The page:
MYTUTOR SUBJECT ANSWERS

572 views

How is the perfect passive participle formed and used in Latin?

The perfect passive participle is found in the fourth column of principal parts tables. It is formed differently in each conjugation:

First: -atus (amatus)

Second: -itus/irregular (monitus)

Third: mostly irregular

Fourth: -itus (auditus)

Those parts that are irregular must be learned through principal parts tables. All parts are declined like a 1st/2nd declension adjective.

When translating a perfect passive participle, we must bear in mind its tense and voice. It is a prior action and passive. Therefore it is translated literally as 'having been'.

The participle always agrees in case, gender and number with the noun it is describing.

Eg.

urbem captam incenderunt - they burned the having-been-captured city

Or:

they burned the city that had been captured

Or better:

they captured and burned the city

The PPP can also be used as part of an ablative absolute.

The ablative absolute usually has a noun and participle agreeing in number and gender in the ablative case.

It is translated literally as 'with the NOUN having been VERB-ed,...'

Eg. urbe capta, rex discessit.

With the city having been captured, the king left.

This can be improved in a number of ways depending on the sense:

After he captured the city, the king...

When/since he captured the city, the king...

Having captured the city, the king...

In order to determine the best translation of an ablative absolute, you must look to the context within the sentence/passage.

 

 

 

Hope D. GCSE Classical Greek tutor, A Level Classical Greek tutor, GC...

2 years ago

Answered by Hope, a GCSE Latin tutor with MyTutor


Still stuck? Get one-to-one help from a personally interviewed subject specialist

22 SUBJECT SPECIALISTS

£18 /hr

Charles B.

Degree: Classics (Bachelors) - Durham University

Subjects offered: Latin, Maths+ 1 more

Latin
Maths
Classical Civilisation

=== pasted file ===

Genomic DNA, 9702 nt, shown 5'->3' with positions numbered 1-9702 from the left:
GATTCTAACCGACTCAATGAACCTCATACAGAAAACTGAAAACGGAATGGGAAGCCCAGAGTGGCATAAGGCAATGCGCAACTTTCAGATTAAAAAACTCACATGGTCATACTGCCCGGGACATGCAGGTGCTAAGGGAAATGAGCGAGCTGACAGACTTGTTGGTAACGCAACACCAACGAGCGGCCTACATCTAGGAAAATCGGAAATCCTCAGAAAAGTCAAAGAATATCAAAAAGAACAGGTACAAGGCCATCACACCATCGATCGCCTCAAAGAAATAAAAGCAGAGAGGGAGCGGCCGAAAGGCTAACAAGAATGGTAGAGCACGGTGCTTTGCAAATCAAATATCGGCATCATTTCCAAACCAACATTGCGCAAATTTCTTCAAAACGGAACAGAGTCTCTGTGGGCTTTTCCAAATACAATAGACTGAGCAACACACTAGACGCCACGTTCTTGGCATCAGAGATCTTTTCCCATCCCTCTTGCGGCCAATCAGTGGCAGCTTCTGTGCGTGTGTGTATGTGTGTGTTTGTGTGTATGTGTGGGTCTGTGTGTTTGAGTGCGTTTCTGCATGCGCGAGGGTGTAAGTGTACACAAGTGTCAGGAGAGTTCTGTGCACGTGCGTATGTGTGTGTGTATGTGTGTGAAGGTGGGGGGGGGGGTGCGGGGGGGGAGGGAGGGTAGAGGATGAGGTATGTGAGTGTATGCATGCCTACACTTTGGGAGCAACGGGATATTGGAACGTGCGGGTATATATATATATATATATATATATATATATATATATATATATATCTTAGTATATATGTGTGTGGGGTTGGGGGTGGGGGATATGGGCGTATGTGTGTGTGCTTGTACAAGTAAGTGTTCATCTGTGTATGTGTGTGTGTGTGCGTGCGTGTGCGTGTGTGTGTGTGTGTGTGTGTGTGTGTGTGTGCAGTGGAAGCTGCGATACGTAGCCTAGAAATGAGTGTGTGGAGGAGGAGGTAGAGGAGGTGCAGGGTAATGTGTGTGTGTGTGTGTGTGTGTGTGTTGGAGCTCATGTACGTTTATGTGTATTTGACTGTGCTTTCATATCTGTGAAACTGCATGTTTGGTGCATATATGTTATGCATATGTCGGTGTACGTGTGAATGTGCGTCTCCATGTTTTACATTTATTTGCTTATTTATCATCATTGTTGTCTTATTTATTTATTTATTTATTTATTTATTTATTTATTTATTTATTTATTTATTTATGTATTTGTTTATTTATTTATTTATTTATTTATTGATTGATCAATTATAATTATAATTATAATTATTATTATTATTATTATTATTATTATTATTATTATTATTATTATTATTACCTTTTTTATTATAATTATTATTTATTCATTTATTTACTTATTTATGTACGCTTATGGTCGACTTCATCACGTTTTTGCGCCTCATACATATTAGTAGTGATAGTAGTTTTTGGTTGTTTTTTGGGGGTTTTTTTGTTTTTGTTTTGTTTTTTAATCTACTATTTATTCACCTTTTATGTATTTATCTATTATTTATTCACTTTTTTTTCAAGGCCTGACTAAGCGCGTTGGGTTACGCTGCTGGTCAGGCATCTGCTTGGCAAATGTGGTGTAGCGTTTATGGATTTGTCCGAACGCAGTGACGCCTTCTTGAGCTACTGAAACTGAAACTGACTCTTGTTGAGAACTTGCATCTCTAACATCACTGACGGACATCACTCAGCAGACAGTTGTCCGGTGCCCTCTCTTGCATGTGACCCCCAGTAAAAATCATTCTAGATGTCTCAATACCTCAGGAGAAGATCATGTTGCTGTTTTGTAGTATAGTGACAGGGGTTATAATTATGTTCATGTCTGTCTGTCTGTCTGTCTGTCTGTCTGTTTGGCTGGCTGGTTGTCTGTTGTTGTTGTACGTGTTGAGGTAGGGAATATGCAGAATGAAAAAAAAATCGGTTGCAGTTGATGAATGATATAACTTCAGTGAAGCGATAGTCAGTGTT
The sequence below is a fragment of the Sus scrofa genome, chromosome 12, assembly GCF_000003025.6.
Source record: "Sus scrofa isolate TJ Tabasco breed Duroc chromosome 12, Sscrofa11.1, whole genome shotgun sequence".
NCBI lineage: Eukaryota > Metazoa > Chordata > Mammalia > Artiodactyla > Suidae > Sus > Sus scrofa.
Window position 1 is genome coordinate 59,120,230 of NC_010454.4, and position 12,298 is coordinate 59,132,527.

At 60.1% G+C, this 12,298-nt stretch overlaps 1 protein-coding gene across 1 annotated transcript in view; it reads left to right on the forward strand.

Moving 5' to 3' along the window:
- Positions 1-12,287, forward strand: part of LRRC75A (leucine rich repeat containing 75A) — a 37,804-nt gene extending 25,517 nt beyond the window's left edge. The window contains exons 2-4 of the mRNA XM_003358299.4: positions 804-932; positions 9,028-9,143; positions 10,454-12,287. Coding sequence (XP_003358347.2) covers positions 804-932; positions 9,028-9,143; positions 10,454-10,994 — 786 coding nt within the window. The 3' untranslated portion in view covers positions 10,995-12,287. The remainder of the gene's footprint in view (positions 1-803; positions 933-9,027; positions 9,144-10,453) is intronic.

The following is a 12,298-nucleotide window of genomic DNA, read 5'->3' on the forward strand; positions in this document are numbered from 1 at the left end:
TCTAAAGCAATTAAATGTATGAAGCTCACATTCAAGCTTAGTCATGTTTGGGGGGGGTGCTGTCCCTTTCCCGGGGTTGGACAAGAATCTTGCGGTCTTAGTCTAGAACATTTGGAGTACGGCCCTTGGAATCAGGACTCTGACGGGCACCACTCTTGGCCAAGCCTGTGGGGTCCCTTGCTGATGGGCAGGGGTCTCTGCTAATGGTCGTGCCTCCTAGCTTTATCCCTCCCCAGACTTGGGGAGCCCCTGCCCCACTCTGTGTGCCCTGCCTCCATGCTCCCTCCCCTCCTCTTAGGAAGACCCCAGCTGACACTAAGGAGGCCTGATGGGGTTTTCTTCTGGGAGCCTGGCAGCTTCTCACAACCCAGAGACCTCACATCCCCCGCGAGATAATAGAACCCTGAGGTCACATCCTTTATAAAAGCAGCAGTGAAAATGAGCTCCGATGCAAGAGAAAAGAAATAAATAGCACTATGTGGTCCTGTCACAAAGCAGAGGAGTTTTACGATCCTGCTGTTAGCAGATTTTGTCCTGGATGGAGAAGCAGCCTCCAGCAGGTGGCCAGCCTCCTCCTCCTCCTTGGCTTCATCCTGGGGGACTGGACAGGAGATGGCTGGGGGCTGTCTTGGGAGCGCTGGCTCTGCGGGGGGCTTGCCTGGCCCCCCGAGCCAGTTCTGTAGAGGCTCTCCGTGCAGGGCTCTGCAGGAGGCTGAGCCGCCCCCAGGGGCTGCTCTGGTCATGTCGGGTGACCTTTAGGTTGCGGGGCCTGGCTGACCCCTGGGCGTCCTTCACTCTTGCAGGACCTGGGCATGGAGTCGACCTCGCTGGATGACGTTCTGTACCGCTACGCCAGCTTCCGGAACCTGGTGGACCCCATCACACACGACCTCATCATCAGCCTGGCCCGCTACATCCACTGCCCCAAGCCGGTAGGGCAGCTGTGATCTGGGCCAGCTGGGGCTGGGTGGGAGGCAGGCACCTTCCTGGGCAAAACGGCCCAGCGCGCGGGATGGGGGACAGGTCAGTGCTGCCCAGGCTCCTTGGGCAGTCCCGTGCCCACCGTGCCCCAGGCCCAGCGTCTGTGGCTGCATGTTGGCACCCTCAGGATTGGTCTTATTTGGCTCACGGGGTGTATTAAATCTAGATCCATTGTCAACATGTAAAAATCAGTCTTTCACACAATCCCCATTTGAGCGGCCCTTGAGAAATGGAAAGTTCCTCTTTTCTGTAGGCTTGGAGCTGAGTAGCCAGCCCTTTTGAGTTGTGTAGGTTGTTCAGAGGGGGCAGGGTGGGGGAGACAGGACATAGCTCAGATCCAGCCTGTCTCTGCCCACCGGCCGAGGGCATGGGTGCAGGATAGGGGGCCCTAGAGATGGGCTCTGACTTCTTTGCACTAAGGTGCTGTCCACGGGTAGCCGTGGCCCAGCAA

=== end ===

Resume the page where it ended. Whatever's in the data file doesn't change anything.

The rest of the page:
“About me I'm a passionate classicist particularly focused on ancient military warfare  currently studying classics at Durham University. I've been studying Latin and  Ancient History since I was 9 years old, picking up Ancient Greek at ...”

£18 /hr

George H.

Degree: BA History (Bachelors) - Oxford, Lincoln College University

Subjects offered: Latin, History+ 4 more

Latin
History
Economics
.HAT.
-Personal Statements-
-Oxbridge Preparation-

“About me: Hello, my name is George and I'm an undergraduate reading History at Oxford. My aim is to be as approachable and patient as possible, explaining concepts with as much clarity as needed and encouraging you to have confidence ...”

£20 /hr

Maria P.

Degree: Classics (Masters) - Edinburgh University

Subjects offered: Latin, History+ 5 more

Latin
History
French
English Literature
English Language
Classical Greek

“INTRODUCTION A self-motivated and conscientious multilingual Classics student at the University of Edinburgh, with a passion for the Arts and Humanities.  EXAMINATION BOARDS AND SUBJECTS TAUGHT I can assist pupils studying the follow...”

About the author

Hope D.

Currently unavailable: no new students

Degree: Classics (Bachelors) - Oxford, Balliol College University

Subjects offered: Latin, Classical Greek

Latin
Classical Greek

“First year Classicist at Oxford - happy to help all ages and abilities with Latin and/or Greek!”

You may also like...

Other GCSE Latin questions

Athenodorus legit titulum auditoque pretio, quia suspecta vilitas: What was Athenodorus suspicious about?

'The good are rewarded fairly and the bad are punished fairly.' How far do you think this is true in the works of Ovid, Virgil and Plautus you have studied?

How do you translate the pluperfect tense?

What is an indirect question? How do I identify it?

View GCSE Latin tutors

Cookies:

We use cookies to improve our service. By continuing to use this website, we'll assume that you're OK with this. Dismiss

mtw:mercury1:status:ok